Occupational, physical fitness, and behavioral risk factors for injury among US army soldiers
In the U.S., injury risks vary by occupation, such as transportation, maintenance, or construction trades. Few studies of injury risk among military occupations can be found. Purpose: To investigate the association of occupation and occupational physical demand levels with injury risks among U.S. Army Soldiers. Methods: Military occupational specialty (MOS), physical demand level, physical training, physical fitness, and injury data were obtained by survey from enlisted male Soldiers in a U.S. Army light infantry brigade (n= 2,101). Physical demands for each MOS were categorized as very heavy, heavy, moderately heavy, medium, and light. Odds ratios (OR) and 95% confidence intervals (95% CI) from a multivariable analysis assessing injury risk were calculated. Results: Overall self-reported injury incidence for the prior 12 months was 43%. Controlling for age, physical demand level, APFT push-up and sit-up, higher risk of injury was associated with several MOSs (OR (Chemical, explosives & ammunition/Infantry) = 3.53; OR (Armor/Infantry) = 1.53; OR (Military intelligence/Infantry) = 1.84), BMI >29.9 (obese) (OR (Obese/Normal) = 1.63), cigarette smoking (OR (Smoker/Nonsmoker) = 1.36), and low aerobic endurance (OR (Slowest 2 mile run time quartile/Fastest 2 mile run time quartile) = 1.65). A marginal association was found for Medical MOS (OR (Medical /Infantry) = 1.59). Conclusion: Results suggest Soldiers in certain Army occupations may be at higher risk of injury. Further investigation into reasons for their higher risk is warranted. Improvements in aerobic endurance, healthy weight maintenance, and reduction in smoking may reduce injuries in this population and similarly healthy active working populations.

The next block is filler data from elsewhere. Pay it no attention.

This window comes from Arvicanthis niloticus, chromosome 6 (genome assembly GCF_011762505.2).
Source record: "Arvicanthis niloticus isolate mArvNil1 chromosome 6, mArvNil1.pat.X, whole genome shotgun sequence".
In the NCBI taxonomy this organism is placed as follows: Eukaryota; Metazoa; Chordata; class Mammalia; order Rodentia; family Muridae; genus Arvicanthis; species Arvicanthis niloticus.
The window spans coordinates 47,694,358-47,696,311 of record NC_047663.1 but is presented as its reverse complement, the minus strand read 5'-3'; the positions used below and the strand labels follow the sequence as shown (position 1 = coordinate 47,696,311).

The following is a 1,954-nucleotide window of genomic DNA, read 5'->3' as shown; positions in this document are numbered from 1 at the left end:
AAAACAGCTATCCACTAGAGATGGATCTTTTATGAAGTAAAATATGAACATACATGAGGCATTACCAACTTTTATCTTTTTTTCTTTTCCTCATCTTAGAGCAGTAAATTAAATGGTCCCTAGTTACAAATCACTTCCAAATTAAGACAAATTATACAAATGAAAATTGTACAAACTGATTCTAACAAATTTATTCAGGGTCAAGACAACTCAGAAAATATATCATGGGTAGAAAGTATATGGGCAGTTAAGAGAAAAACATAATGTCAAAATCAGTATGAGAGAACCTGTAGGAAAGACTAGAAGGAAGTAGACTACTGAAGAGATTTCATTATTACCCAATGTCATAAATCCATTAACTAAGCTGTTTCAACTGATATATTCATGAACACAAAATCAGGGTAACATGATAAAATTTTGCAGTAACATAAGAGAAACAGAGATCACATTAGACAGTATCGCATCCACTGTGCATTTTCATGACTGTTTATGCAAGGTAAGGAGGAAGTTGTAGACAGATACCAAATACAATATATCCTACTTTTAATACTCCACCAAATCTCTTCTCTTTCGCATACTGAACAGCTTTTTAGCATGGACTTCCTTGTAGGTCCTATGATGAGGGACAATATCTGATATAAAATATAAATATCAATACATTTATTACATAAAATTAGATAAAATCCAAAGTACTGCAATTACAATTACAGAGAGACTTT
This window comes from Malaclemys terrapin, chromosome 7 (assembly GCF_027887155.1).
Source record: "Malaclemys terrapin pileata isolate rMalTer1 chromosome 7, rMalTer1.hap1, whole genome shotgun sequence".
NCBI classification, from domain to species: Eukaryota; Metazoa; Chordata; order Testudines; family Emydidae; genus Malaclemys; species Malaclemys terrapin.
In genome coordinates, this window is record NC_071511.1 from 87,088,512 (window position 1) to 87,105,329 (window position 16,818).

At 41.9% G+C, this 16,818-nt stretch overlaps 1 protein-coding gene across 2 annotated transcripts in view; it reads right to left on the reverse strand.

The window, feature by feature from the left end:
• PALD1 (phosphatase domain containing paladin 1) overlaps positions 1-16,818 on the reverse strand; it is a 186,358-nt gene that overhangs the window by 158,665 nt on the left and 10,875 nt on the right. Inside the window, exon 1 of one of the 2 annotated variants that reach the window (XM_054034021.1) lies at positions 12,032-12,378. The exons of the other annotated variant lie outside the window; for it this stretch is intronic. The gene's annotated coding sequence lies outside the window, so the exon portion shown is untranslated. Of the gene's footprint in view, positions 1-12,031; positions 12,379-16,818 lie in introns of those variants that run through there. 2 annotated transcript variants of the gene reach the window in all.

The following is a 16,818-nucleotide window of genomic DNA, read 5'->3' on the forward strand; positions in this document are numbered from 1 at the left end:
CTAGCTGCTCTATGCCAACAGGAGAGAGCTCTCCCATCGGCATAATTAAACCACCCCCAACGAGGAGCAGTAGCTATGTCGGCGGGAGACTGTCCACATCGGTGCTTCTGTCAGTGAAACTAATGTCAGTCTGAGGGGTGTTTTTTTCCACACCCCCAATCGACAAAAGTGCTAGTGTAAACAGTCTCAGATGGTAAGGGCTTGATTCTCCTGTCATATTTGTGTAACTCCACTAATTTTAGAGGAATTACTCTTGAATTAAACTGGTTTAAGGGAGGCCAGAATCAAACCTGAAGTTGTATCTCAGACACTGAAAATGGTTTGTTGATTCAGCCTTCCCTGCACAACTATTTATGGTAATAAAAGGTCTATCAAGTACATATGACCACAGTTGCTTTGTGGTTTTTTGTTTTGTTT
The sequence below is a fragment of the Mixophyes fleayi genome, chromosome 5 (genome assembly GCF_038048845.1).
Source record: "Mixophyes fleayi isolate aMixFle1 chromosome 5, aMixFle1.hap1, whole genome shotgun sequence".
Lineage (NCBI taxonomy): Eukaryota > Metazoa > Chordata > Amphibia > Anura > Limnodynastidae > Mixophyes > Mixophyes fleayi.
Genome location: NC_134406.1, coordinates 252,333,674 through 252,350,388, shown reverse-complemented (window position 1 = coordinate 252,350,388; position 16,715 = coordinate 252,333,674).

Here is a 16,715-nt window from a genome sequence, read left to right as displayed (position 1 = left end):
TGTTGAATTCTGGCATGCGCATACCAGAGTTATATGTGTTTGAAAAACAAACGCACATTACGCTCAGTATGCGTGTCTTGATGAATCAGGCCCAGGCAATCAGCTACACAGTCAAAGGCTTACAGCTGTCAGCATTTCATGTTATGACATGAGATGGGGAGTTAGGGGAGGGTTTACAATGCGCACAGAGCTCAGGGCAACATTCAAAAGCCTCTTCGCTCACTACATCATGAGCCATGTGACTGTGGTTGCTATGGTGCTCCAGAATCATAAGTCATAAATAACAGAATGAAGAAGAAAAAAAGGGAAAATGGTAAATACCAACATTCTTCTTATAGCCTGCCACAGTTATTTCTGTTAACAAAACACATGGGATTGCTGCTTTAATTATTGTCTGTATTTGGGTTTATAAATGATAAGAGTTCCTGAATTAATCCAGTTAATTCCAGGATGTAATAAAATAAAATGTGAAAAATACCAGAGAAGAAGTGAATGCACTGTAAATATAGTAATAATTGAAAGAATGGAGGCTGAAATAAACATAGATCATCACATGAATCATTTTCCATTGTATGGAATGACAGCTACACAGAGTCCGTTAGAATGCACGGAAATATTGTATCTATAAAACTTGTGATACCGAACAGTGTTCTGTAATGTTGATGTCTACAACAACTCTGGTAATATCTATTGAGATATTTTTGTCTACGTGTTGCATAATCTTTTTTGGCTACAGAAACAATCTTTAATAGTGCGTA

Occupational health and safety
Public health or related research
Evaluate injury rates in U.S. Army Soldiers MOS groups. Identify potential modifible injury risk factors in U.S. Army Soldiers MOS groups.
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